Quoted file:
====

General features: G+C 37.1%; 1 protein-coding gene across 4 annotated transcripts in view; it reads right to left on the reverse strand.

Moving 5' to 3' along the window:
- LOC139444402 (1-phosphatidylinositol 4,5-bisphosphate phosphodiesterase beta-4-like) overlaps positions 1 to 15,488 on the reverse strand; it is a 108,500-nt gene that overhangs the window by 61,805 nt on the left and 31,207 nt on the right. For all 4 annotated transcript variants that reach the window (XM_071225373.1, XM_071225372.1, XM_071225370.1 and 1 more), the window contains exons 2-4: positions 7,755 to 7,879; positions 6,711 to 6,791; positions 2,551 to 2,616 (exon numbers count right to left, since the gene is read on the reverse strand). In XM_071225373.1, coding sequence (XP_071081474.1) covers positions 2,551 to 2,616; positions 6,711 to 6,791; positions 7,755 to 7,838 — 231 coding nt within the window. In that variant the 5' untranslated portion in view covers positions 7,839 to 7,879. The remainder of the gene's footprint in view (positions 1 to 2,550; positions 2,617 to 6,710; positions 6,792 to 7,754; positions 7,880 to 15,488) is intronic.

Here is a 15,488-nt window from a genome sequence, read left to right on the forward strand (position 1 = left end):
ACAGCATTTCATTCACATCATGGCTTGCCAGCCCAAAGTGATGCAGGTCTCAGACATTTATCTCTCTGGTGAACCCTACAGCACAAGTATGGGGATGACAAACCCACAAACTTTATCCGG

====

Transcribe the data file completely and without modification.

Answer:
General features: G+C 37.1%; 1 protein-coding gene across 4 annotated transcripts in view; it reads right to left on the reverse strand.

Moving 5' to 3' along the window:
- LOC139444402 (1-phosphatidylinositol 4,5-bisphosphate phosphodiesterase beta-4-like) overlaps positions 1 to 15,488 on the reverse strand; it is a 108,500-nt gene that overhangs the window by 61,805 nt on the left and 31,207 nt on the right. For all 4 annotated transcript variants that reach the window (XM_071225373.1, XM_071225372.1, XM_071225370.1 and 1 more), the window contains exons 2-4: positions 7,755 to 7,879; positions 6,711 to 6,791; positions 2,551 to 2,616 (exon numbers count right to left, since the gene is read on the reverse strand). In XM_071225373.1, coding sequence (XP_071081474.1) covers positions 2,551 to 2,616; positions 6,711 to 6,791; positions 7,755 to 7,838 — 231 coding nt within the window. In that variant the 5' untranslated portion in view covers positions 7,839 to 7,879. The remainder of the gene's footprint in view (positions 1 to 2,550; positions 2,617 to 6,710; positions 6,792 to 7,754; positions 7,880 to 15,488) is intronic.

Here is a 15,488-nt window from a genome sequence, read left to right on the forward strand (position 1 = left end):
ACAGCATTTCATTCACATCATGGCTTGCCAGCCCAAAGTGATGCAGGTCTCAGACATTTATCTCTCTGGTGAACCCTACAGCACAAGTATGGGGATGACAAACCCACAAACTTTATCCGG